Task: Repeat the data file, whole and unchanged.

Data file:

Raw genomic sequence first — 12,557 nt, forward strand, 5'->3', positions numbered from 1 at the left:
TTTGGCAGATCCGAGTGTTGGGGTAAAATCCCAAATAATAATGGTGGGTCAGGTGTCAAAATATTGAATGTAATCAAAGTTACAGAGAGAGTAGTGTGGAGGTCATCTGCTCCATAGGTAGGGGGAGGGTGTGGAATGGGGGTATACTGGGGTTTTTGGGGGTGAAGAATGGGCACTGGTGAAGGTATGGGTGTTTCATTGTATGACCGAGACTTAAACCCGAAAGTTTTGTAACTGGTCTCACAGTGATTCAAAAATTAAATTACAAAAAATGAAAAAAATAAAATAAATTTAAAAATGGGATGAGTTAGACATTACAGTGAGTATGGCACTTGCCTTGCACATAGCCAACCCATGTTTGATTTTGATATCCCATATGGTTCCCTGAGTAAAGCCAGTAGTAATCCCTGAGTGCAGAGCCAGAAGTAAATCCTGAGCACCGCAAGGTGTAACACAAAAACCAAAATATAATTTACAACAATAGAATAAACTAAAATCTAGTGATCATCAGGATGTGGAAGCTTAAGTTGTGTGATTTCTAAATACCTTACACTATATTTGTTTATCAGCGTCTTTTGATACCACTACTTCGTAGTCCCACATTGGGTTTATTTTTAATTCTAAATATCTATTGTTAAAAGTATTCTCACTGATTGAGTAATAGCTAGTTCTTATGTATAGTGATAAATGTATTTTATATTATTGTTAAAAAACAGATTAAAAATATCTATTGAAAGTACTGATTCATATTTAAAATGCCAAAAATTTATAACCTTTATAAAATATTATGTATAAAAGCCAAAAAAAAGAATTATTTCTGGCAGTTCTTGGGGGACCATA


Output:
Raw genomic sequence first — 12,557 nt, forward strand, 5'->3', positions numbered from 1 at the left:
TTTGGCAGATCCGAGTGTTGGGGTAAAATCCCAAATAATAATGGTGGGTCAGGTGTCAAAATATTGAATGTAATCAAAGTTACAGAGAGAGTAGTGTGGAGGTCATCTGCTCCATAGGTAGGGGGAGGGTGTGGAATGGGGGTATACTGGGGTTTTTGGGGGTGAAGAATGGGCACTGGTGAAGGTATGGGTGTTTCATTGTATGACCGAGACTTAAACCCGAAAGTTTTGTAACTGGTCTCACAGTGATTCAAAAATTAAATTACAAAAAATGAAAAAAATAAAATAAATTTAAAAATGGGATGAGTTAGACATTACAGTGAGTATGGCACTTGCCTTGCACATAGCCAACCCATGTTTGATTTTGATATCCCATATGGTTCCCTGAGTAAAGCCAGTAGTAATCCCTGAGTGCAGAGCCAGAAGTAAATCCTGAGCACCGCAAGGTGTAACACAAAAACCAAAATATAATTTACAACAATAGAATAAACTAAAATCTAGTGATCATCAGGATGTGGAAGCTTAAGTTGTGTGATTTCTAAATACCTTACACTATATTTGTTTATCAGCGTCTTTTGATACCACTACTTCGTAGTCCCACATTGGGTTTATTTTTAATTCTAAATATCTATTGTTAAAAGTATTCTCACTGATTGAGTAATAGCTAGTTCTTATGTATAGTGATAAATGTATTTTATATTATTGTTAAAAAACAGATTAAAAATATCTATTGAAAGTACTGATTCATATTTAAAATGCCAAAAATTTATAACCTTTATAAAATATTATGTATAAAAGCCAAAAAAAAGAATTATTTCTGGCAGTTCTTGGGGGACCATA